Bud Selig makes it official: He’ll step down in January of 2015

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Bud Selig insisted way back in July of 2012 that he planned to step down following the 2014 season and today he made it official, announcing that he will cease being Commissioner in January of 2015.

Selig, who will turn 80 in July, has been running MLB since 1992, for six years as interim Commissioner and holding the job officially since 1998. The sport’s revenues have seen explosive growth during his tenure, but his reign is tainted by rampant steroid use that caused many of the game’s revered records to be smashed.

“I am grateful to the owners throughout Major League Baseball for their unwavering support and for allowing me to lead this great institution,” Selig said in a statement. “I thank our players, who give me unlimited enthusiasm about the future of our game. Together we have taken this sport to new heights and have positioned our national pastime to thrive for generations to come.  Most of all, I would like to thank our fans, who are the heart and soul of our game.”

Selig is quick to point out that Major League Baseball will have had two decades of uninterrupted labor peace, though a work-stoppage wiped out the end of the 1994 season and forced a truncated ’95 campaign. He oversaw expansion of the postseason to include two Wild Cards in each league and Division Series in both leagues. The league also grew from 26 to 30 teams, with the establishment of the Marlins, Rockies, Diamondbacks and Rays, and franchise valuations skyrocketed. In later years, Selig also helped the league revamp its revenue-sharing model. The league was on the forefront of the digital revolution with the establishment of MLB.com and MLB Network.

But Selig also turned a blind eye to widespread steroid use that peaked during the “Steroid Era” in which the single-season and career home run records were shattered. Several players from the Steroid Era, including Barry Bonds, Roger Clemens and Mark McGwire, have been denied entry into the Hall of Fame as a result of their use, not all of which has been proven. In his final year, he pushed for the league to investigate several players linked to a Miami clinic, Biogenesis, that led to the suspensions of 14 players, including Milwaukee Brewers star Ryan Braun. The Yankees’ Alex Rodriguez is appealing his suspension, which could stretch as long as 211 games.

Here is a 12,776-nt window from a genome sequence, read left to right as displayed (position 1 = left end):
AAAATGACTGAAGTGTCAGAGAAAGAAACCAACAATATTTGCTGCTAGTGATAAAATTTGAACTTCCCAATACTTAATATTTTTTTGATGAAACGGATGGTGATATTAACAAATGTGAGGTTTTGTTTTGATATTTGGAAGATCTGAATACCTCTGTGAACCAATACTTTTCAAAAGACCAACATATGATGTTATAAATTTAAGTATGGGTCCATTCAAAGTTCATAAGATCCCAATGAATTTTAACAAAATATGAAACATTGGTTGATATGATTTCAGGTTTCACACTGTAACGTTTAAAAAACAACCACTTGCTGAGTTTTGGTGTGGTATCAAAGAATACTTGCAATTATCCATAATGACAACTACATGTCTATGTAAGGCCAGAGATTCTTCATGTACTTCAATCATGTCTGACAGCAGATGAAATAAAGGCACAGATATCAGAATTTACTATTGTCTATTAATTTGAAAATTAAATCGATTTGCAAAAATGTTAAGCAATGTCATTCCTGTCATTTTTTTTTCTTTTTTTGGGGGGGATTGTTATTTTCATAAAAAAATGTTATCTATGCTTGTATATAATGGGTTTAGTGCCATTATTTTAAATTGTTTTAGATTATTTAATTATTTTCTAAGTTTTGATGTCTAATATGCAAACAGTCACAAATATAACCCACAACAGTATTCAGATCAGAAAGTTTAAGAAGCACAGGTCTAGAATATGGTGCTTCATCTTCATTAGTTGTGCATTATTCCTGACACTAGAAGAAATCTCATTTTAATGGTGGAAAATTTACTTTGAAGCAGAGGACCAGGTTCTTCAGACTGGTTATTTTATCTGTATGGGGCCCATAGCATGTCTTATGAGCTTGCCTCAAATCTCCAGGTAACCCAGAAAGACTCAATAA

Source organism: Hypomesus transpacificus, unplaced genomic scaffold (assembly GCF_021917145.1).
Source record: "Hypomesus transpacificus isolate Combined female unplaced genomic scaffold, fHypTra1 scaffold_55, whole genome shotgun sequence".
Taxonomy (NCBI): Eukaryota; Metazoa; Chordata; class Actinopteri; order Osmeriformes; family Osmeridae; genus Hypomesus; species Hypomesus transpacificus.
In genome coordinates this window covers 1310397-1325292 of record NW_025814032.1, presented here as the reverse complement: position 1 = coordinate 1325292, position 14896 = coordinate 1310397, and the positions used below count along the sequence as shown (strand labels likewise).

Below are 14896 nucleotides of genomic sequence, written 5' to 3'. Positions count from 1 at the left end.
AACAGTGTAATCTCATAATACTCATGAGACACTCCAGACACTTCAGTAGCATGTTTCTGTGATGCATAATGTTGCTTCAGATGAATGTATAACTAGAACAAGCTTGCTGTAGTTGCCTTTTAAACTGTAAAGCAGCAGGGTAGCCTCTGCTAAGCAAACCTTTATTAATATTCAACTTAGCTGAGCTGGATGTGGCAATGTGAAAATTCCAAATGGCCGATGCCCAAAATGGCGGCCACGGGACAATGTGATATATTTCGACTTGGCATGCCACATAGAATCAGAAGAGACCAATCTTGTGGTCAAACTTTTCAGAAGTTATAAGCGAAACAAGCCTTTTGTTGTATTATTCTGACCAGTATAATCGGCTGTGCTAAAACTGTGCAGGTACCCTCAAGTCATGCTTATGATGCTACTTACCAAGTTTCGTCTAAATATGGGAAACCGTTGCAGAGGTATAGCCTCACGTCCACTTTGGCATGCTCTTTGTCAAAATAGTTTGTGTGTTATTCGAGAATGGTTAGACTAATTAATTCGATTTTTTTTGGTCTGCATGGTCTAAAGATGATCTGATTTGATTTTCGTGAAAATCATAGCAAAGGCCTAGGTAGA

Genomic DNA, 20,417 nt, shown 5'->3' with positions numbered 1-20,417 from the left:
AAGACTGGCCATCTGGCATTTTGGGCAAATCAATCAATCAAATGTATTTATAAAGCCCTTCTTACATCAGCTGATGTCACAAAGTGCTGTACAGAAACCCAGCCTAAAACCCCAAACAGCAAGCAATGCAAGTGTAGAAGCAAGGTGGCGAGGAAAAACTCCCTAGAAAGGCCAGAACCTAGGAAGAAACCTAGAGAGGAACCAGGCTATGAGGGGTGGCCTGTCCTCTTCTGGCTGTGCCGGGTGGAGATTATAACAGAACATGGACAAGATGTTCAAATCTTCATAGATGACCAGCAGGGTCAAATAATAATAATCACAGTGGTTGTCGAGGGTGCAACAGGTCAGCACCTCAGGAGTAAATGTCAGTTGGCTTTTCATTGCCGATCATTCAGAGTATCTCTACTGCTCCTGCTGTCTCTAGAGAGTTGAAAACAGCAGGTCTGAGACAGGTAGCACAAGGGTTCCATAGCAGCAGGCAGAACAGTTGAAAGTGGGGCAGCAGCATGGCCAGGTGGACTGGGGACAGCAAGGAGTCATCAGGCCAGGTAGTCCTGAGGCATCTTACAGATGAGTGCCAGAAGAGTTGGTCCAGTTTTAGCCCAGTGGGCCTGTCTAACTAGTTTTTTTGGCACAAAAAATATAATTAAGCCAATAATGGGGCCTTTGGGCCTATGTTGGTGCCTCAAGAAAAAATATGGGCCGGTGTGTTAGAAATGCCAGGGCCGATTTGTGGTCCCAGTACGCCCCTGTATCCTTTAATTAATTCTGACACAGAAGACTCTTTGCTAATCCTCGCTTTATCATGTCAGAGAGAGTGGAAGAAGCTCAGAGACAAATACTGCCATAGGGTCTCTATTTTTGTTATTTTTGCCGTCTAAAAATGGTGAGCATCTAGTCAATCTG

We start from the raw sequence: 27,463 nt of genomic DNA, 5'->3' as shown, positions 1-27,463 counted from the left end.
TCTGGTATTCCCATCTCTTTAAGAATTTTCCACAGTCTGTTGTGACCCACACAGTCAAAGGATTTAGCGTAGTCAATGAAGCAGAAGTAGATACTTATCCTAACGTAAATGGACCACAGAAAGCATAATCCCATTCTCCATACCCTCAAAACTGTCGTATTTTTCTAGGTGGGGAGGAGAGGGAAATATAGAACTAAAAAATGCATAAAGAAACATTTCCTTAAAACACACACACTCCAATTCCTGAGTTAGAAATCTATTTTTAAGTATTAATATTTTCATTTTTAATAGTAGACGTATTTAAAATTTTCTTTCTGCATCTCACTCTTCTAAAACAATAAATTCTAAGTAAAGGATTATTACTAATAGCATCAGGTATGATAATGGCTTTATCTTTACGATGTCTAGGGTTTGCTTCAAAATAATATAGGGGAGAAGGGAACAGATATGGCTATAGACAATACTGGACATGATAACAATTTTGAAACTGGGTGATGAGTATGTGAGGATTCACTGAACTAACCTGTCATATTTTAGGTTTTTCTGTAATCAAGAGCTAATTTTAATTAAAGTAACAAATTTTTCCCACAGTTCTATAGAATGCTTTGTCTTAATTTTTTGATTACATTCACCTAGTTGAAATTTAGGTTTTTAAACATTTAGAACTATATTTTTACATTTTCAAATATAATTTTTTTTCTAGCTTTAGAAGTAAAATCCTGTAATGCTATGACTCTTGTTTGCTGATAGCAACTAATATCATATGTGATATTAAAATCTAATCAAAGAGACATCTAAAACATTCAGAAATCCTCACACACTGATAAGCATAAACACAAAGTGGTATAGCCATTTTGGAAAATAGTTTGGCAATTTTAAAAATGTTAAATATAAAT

“It remains my great privilege to serve the game I have loved throughout my life,” Selig said. “Baseball is the greatest game ever invented, and I look forward to continuing its extraordinary growth and addressing several significant issues during the remainder of my term.”

Major League Baseball did not announce Selig’s replacement, but the league said its management structure would be altered after his retirement. The league said it would announce a transition plan soon.

Selig has talked about retiring before, only to remain on the job, so there’s still some “I’ll believe it when I see it” skepticism surrounding this announcement, but the timing gives MLB a chance to establish a full-time successor and make a seamless transition.

I’m looking forward to a Mariano Rivera-style retirement tour around baseball.

Report: Twins sign Erick Aybar to a minor-league deal

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The Twins have reportedly signed free agent shortstop Erick Aybar to a minor-league deal, LaVelle E. Neal III of the Star Tribune reported Friday. FanRag Sports’ Jon Heyman adds that the deal comes with a potential $1.25 million if Aybar reaches the majors, with additional incentives based on plate appearances. He’ll be able to opt out on March 27. The team has yet to confirm the signing.

Aybar, 34, is now four years removed from his career year in 2014. He’s been in a state of steady decline since then, slashing just .234/.300/.348 with seven home runs and 11 stolen bases over 370 plate appearances for the Padres in 2017. His poor performance wasn’t helped by a fractured left foot, either, which cost him almost six weeks on the disabled list.

Still, the Twins see something promising in the veteran infielder, and reportedly intend to use him as another utility option this spring. Per Neal, Aybar will join fellow backup infielders Eduardo Escobar and Ehire Adrianza and may even (temporarily) take over for Miguel Sano at third base if Sano isn’t able to shape up for the role by Opening Day.